In a similar vein, another superb sophomore feature comes from director Jang Woo-jin, entitled Autumn, Autumn. Very much influenced by the type of introspective and quiet filmmaking found in works from Weerasethakul and particularly Hong Sang-soo (just far less boozy, take that for whatever you want), Autumn is a bifurcated story that begins with a young man and the older couple he is sitting next to on a train ride from Seoul to Chuncheon. As the film progresses we go from following the young man and his attempts at coping with a large change in his life, then the couple who we see as their relationship takes some twists and turns. Driven by long, static takes, Autumn, Autumn is a quietly provocative look at human interaction and the passage of time that, like Dark, concludes with an absolute gut punch of a final shot. A far different type of film than the above mentioned Thai picture, Woo-jin’s film is moving in the same way the very best of “slow” cinema is.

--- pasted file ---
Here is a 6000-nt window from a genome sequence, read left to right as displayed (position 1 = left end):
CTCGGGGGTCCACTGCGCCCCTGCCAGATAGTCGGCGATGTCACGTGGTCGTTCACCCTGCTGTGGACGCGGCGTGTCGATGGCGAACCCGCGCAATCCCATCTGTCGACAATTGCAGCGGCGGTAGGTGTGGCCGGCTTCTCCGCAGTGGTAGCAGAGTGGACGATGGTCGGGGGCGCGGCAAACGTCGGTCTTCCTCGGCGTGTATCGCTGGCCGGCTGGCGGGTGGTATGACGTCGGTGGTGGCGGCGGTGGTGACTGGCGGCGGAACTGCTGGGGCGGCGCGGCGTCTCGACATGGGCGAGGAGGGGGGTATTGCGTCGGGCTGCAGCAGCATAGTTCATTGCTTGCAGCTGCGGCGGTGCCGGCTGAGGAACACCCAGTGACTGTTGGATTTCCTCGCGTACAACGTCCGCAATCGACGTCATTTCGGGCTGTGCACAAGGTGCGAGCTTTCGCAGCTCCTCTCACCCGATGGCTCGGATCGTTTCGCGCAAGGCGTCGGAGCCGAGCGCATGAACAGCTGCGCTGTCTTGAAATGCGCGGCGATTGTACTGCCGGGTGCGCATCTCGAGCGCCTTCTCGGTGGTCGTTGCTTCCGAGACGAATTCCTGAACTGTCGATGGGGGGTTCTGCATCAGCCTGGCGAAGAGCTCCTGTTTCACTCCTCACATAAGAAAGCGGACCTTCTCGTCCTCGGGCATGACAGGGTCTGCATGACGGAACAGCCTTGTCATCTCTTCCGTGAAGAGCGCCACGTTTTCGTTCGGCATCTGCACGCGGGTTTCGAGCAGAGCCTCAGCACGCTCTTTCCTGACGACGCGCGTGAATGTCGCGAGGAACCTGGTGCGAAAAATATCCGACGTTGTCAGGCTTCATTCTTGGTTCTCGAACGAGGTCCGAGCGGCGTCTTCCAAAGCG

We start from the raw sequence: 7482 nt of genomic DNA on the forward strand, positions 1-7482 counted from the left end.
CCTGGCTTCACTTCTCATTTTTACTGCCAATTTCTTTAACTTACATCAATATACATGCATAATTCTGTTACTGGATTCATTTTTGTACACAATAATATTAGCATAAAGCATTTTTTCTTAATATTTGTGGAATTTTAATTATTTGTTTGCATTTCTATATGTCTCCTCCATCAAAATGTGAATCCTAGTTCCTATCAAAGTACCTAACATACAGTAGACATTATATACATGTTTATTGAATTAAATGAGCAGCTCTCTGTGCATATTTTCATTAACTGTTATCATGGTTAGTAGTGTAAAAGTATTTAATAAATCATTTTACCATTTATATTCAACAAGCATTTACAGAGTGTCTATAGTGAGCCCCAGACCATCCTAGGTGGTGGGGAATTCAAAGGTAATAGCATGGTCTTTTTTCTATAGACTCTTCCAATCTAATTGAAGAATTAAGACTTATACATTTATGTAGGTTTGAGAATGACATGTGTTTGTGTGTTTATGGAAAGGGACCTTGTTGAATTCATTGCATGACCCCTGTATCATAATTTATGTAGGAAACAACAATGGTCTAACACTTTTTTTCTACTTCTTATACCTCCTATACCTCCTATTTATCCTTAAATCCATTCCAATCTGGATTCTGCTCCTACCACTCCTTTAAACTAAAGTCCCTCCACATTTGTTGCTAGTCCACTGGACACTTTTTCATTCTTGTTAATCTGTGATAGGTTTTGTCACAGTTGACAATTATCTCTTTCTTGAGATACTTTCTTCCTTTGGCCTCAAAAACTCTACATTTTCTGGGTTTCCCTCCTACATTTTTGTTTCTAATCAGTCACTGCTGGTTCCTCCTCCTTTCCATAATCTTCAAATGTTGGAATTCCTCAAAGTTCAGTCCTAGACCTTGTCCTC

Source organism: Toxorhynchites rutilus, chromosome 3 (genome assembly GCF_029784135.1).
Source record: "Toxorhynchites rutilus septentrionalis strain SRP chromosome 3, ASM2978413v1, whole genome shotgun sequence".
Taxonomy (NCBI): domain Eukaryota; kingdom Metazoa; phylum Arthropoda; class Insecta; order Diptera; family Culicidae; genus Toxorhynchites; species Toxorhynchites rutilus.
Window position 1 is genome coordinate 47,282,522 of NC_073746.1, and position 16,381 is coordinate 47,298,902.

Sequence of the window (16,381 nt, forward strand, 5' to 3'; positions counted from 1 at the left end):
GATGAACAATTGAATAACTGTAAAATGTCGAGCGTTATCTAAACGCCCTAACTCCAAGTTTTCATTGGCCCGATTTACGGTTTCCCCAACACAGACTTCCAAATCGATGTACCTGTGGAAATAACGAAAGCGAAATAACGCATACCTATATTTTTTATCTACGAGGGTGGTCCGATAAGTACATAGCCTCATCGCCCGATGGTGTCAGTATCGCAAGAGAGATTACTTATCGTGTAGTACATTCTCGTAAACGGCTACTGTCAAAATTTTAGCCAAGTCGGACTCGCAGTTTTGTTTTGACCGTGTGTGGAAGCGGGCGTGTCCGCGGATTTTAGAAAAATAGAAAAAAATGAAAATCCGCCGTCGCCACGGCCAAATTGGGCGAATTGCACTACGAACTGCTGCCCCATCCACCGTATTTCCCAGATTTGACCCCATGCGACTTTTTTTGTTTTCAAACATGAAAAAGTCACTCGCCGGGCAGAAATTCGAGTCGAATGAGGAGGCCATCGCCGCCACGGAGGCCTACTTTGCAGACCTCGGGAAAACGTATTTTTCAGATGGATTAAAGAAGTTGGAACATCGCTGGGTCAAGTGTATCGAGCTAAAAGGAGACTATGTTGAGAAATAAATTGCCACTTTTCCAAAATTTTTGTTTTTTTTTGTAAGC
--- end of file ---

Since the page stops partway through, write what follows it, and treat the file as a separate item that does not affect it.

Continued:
Taking a turn for the comedic, if still decidedly quiet, one of the most interesting films is also one of the series’ best debuts. Winner of Best First Feature at Locarno 2016, Nele Wohlatz’s The Future Perfect is an almost documentary-like account of a 17-year-old Chinese woman named Xiaobin, and her arrival in Argentina. Almost instantly deciding to change her name and begin taking Spanish classes after being hired at a Chinese grocery store, we watch as she begins to adjust to life in Argentina, even going as far as to spark a romance with a young Indian man named Vijay. Very much interested in language (as one would guess by its title, which takes its name from the Spanish tense which describes things that “will have happened” in the future), the film takes a look at Xiaobin’s life outside of her Spanish class, as well as inside the class with her classmates taking on an almost chorus-like role of commenting on the proceedings. Going as far as to mimic the style of a Spanish language class teaching video, the film is an increasingly original look at one’s relationship to the choices they make, language and the connections made across cultures. It’s a truly singular vision from a great young director.